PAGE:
SQL Security Vulnerability in Poorly Designed Applications

Recently there had been a wide spread exploit that targets poorly designed applications on Windows based platform. The exploit is not a result of a security hole in Windows, IIS nor SQL. Rather, it is the result of web application not properly validating user input code before passing it to the SQL server.

The vulnerability had gained recently a high profile when few hackers were able to hack into the United Nations website and tens of thousands of others.

Therefore, it is imperative that you check your application code for any vulnerabilities that can lead to potential hack of your database and possibly the whole server.

For more information on this exploit, please visit the following sites:



On our end, we’ve tightened the security on the servers as much as possible without compromising accessibility. However, due to this vulnerability being the result of poor application coding, the best way to protect your site is to validate user inputs before passing them to the SQL server. The references included above will give your web developer a better idea how the exploit works.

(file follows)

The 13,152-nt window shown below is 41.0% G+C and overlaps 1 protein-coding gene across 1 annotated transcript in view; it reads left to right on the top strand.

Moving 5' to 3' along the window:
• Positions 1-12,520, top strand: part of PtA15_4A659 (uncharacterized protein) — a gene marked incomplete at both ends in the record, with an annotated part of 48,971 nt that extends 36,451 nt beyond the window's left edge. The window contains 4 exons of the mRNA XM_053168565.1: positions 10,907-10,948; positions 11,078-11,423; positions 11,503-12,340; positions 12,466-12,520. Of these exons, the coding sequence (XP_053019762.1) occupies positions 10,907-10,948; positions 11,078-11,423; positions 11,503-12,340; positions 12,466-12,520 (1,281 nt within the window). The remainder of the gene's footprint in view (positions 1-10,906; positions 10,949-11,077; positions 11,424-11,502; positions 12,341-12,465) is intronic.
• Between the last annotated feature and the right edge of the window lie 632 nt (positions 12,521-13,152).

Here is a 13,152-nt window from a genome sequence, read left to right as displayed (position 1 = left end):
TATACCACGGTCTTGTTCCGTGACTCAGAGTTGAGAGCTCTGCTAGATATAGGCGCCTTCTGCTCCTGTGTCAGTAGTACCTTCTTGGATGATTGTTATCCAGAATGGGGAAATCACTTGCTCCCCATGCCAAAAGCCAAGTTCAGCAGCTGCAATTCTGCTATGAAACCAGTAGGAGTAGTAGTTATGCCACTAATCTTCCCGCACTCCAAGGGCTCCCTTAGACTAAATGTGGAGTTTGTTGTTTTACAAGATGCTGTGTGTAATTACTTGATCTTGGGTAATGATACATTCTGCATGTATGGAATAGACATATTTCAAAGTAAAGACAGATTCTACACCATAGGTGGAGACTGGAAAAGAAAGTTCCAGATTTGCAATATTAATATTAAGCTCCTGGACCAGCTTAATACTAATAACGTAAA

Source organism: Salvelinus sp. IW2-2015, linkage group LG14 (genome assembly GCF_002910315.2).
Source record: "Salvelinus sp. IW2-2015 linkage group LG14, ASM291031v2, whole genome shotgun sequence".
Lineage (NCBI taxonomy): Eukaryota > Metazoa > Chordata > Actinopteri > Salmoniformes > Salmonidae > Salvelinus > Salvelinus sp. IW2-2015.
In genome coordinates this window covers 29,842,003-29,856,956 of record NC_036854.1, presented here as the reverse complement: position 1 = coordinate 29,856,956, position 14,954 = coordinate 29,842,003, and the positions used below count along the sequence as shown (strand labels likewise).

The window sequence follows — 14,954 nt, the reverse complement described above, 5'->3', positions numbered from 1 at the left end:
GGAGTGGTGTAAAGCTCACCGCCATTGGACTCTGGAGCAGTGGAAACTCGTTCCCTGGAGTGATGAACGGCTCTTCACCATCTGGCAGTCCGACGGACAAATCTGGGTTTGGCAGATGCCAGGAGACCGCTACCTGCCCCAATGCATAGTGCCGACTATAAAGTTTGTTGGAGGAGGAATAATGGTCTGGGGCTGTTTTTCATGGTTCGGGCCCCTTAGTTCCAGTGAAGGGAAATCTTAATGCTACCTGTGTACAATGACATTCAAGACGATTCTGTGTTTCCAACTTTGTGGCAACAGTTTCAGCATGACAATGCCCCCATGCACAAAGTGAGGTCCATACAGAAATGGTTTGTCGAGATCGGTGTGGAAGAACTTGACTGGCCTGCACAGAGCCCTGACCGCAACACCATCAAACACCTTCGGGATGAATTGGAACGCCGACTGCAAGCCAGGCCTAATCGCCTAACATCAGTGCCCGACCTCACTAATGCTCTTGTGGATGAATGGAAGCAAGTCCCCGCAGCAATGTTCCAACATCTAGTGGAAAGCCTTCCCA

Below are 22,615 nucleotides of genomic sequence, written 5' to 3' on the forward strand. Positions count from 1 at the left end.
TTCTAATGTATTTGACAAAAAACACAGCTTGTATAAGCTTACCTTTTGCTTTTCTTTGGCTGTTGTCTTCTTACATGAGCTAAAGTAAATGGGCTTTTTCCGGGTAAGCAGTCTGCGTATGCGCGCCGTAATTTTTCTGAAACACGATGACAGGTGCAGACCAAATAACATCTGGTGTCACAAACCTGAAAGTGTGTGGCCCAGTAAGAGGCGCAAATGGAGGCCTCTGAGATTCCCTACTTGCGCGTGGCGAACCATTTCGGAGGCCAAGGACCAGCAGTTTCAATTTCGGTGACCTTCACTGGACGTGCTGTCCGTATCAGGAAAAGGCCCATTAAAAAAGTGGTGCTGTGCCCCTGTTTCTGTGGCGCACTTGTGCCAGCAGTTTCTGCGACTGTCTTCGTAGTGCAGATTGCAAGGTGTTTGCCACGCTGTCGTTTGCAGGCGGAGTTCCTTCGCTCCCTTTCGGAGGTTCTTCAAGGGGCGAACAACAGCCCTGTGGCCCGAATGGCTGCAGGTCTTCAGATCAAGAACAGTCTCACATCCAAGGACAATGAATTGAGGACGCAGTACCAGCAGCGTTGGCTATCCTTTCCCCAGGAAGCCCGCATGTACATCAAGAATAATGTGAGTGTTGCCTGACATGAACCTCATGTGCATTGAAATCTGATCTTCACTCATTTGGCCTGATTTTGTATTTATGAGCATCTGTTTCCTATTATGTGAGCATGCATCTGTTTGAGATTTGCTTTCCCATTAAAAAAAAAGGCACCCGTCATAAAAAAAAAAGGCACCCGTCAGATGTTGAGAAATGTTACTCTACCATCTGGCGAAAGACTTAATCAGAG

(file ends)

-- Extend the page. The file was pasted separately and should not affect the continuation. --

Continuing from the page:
If you have any questions or concerns about this issue or others, please don’t hesitate to contact our support department.

UPDATE: Techtarget has good article on how to test your application at: http://searchsecurity.techtarget.com/news/article/0,289142,sid14_gci996071,00.html Basically, if your application passes variables in the URL as in home.asp?a=value , then try to see if you pass a=val’ue if this would break MSSQL. If it does, then you may have a problem there.

UPDATE: This is a good Blog about things can be done to help find the problem in the code (URLScan 3, Scrawlr, MSCASI):


UPDATE: This is another great article on Cross-Site Scripting and ASP .NET, though not directly related to SQL issue, it does underlie the importance of properly designed code